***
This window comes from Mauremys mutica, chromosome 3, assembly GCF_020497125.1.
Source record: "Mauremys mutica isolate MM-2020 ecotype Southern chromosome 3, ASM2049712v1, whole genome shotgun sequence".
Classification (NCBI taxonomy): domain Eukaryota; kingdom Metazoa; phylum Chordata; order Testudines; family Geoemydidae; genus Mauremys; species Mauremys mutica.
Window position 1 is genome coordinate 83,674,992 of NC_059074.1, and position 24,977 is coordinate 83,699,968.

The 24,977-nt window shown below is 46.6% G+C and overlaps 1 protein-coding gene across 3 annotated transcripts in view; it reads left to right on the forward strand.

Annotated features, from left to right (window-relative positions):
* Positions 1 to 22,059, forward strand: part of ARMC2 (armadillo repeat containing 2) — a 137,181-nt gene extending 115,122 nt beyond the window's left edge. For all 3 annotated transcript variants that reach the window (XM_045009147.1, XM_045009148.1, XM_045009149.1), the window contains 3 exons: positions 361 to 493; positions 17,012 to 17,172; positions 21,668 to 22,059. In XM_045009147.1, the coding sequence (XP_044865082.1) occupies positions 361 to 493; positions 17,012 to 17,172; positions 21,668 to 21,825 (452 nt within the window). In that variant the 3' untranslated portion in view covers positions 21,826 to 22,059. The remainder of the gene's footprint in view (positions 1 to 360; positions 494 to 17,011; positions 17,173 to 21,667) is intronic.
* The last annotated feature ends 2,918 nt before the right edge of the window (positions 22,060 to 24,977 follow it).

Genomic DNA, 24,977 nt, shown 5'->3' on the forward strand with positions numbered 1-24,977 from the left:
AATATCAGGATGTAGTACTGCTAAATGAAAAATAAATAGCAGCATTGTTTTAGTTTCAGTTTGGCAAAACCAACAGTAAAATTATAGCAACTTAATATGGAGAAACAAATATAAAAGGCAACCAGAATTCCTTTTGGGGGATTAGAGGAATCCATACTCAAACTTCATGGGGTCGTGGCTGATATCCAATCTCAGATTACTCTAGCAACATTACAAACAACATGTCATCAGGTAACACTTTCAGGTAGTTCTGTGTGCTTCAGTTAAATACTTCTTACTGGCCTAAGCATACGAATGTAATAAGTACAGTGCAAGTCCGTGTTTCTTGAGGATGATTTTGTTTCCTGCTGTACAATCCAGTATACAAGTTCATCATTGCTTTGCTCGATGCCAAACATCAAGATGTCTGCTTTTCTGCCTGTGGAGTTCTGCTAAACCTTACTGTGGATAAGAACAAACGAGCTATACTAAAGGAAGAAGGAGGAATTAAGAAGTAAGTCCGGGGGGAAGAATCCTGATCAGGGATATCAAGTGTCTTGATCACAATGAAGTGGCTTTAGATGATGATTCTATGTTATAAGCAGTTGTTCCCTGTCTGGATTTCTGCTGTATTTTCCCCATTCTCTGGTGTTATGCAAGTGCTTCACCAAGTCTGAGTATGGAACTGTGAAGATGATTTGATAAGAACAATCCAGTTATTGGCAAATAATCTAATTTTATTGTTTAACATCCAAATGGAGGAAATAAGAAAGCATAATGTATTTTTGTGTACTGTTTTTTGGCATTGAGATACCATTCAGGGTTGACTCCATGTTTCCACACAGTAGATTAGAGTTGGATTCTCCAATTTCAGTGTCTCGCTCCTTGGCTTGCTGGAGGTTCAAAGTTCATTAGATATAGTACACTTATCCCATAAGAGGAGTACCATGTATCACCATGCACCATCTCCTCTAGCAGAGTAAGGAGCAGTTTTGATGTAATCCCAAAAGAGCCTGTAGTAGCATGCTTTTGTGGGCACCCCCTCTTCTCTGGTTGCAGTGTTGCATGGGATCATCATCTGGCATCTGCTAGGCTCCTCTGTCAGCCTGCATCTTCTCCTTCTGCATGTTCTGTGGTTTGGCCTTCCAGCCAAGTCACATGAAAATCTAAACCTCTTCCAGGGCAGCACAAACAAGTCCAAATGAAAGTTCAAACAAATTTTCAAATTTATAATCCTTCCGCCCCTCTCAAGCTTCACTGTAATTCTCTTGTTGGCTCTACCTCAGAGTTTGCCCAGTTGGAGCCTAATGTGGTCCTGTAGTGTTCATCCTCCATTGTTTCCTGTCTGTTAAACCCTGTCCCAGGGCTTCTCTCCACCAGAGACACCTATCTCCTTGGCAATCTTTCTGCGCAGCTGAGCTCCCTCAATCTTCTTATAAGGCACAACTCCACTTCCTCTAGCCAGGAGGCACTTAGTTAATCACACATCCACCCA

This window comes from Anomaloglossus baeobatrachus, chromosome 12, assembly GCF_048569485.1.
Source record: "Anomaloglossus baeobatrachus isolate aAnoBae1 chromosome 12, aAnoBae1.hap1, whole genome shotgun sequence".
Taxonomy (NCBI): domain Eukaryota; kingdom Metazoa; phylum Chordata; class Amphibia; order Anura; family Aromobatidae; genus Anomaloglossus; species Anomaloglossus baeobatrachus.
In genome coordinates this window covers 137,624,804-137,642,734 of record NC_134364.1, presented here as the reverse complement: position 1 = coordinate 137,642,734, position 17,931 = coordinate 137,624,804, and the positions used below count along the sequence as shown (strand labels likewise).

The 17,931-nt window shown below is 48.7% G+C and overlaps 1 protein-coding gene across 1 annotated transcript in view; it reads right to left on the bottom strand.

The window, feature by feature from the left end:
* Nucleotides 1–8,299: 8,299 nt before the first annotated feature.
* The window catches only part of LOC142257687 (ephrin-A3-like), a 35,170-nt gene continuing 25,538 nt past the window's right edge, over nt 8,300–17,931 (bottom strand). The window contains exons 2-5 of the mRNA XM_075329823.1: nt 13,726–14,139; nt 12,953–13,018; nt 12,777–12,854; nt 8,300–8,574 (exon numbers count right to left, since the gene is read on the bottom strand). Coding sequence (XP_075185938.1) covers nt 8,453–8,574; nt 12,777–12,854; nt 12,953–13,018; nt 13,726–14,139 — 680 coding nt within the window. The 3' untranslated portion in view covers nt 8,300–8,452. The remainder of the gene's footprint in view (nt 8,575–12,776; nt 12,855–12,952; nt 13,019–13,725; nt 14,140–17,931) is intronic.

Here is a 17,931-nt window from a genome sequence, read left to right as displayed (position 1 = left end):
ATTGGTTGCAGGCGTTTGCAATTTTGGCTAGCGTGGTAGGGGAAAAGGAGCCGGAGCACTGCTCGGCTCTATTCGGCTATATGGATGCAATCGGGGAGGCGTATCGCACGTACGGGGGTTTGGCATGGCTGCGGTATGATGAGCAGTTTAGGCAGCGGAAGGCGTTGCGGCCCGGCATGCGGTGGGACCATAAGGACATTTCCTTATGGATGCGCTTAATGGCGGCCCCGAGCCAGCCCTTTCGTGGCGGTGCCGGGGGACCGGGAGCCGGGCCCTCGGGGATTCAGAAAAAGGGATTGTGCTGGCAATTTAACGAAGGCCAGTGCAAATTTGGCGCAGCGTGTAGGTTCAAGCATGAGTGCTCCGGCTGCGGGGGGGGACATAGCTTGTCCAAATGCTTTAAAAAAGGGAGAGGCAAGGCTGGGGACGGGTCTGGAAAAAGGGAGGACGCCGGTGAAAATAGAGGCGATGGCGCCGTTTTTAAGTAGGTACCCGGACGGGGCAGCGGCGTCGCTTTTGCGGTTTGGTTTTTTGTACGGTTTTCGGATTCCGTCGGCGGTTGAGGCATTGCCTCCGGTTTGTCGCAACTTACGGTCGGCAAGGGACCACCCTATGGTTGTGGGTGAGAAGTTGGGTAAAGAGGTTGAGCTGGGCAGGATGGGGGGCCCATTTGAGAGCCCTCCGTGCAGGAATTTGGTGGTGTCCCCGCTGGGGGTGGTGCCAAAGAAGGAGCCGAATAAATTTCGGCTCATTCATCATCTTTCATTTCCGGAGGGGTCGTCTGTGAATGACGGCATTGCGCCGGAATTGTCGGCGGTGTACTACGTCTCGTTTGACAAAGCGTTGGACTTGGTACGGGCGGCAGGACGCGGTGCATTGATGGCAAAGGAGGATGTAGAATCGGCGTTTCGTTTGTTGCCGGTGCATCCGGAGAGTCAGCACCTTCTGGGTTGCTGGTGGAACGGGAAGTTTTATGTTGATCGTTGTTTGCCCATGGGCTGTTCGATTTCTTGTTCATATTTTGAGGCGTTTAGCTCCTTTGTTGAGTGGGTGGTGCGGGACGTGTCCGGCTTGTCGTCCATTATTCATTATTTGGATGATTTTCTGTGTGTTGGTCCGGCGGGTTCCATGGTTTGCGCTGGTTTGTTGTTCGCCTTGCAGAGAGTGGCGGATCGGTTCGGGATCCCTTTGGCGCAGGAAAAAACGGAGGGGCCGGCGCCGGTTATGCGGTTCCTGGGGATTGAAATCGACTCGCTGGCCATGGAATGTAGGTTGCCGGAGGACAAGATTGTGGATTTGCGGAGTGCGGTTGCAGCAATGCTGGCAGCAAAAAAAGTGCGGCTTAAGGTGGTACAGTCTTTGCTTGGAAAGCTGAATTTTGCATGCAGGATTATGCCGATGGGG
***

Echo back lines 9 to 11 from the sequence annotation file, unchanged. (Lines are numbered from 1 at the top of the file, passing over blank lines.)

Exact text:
Genomic DNA, 24,977 nt, shown 5'->3' on the forward strand with positions numbered 1-24,977 from the left:
AATATCAGGATGTAGTACTGCTAAATGAAAAATAAATAGCAGCATTGTTTTAGTTTCAGTTTGGCAAAACCAACAGTAAAATTATAGCAACTTAATATGGAGAAACAAATATAAAAGGCAACCAGAATTCCTTTTGGGGGATTAGAGGAATCCATACTCAAACTTCATGGGGTCGTGGCTGATATCCAATCTCAGATTACTCTAGCAACATTACAAACAACATGTCATCAGGTAACACTTTCAGGTAGTTCTGTGTGCTTCAGTTAAATACTTCTTACTGGCCTAAGCATACGAATGTAATAAGTACAGTGCAAGTCCGTGTTTCTTGAGGATGATTTTGTTTCCTGCTGTACAATCCAGTATACAAGTTCATCATTGCTTTGCTCGATGCCAAACATCAAGATGTCTGCTTTTCTGCCTGTGGAGTTCTGCTAAACCTTACTGTGGATAAGAACAAACGAGCTATACTAAAGGAAGAAGGAGGAATTAAGAAGTAAGTCCGGGGGGAAGAATCCTGATCAGGGATATCAAGTGTCTTGATCACAATGAAGTGGCTTTAGATGATGATTCTATGTTATAAGCAGTTGTTCCCTGTCTGGATTTCTGCTGTATTTTCCCCATTCTCTGGTGTTATGCAAGTGCTTCACCAAGTCTGAGTATGGAACTGTGAAGATGATTTGATAAGAACAATCCAGTTATTGGCAAATAATCTAATTTTATTGTTTAACATCCAAATGGAGGAAATAAGAAAGCATAATGTATTTTTGTGTACTGTTTTTTGGCATTGAGATACCATTCAGGGTTGACTCCATGTTTCCACACAGTAGATTAGAGTTGGATTCTCCAATTTCAGTGTCTCGCTCCTTGGCTTGCTGGAGGTTCAAAGTTCATTAGATATAGTACACTTATCCCATAAGAGGAGTACCATGTATCACCATGCACCATCTCCTCTAGCAGAGTAAGGAGCAGTTTTGATGTAATCCCAAAAGAGCCTGTAGTAGCATGCTTTTGTGGGCACCCCCTCTTCTCTGGTTGCAGTGTTGCATGGGATCATCATCTGGCATCTGCTAGGCTCCTCTGTCAGCCTGCATCTTCTCCTTCTGCATGTTCTGTGGTTTGGCCTTCCAGCCAAGTCACATGAAAATCTAAACCTCTTCCAGGGCAGCACAAACAAGTCCAAATGAAAGTTCAAACAAATTTTCAAATTTATAATCCTTCCGCCCCTCTCAAGCTTCACTGTAATTCTCTTGTTGGCTCTACCTCAGAGTTTGCCCAGTTGGAGCCTAATGTGGTCCTGTAGTGTTCATCCTCCATTGTTTCCTGTCTGTTAAACCCTGTCCCAGGGCTTCTCTCCACCAGAGACACCTATCTCCTTGGCAATCTTTCTGCGCAGCTGAGCTCCCTCAATCTTCTTATAAGGCACAACTCCACTTCCTCTAGCCAGGAGGCACTTAGTTAATCACACATCCACCCA

This window comes from Anomaloglossus baeobatrachus, chromosome 12, assembly GCF_048569485.1.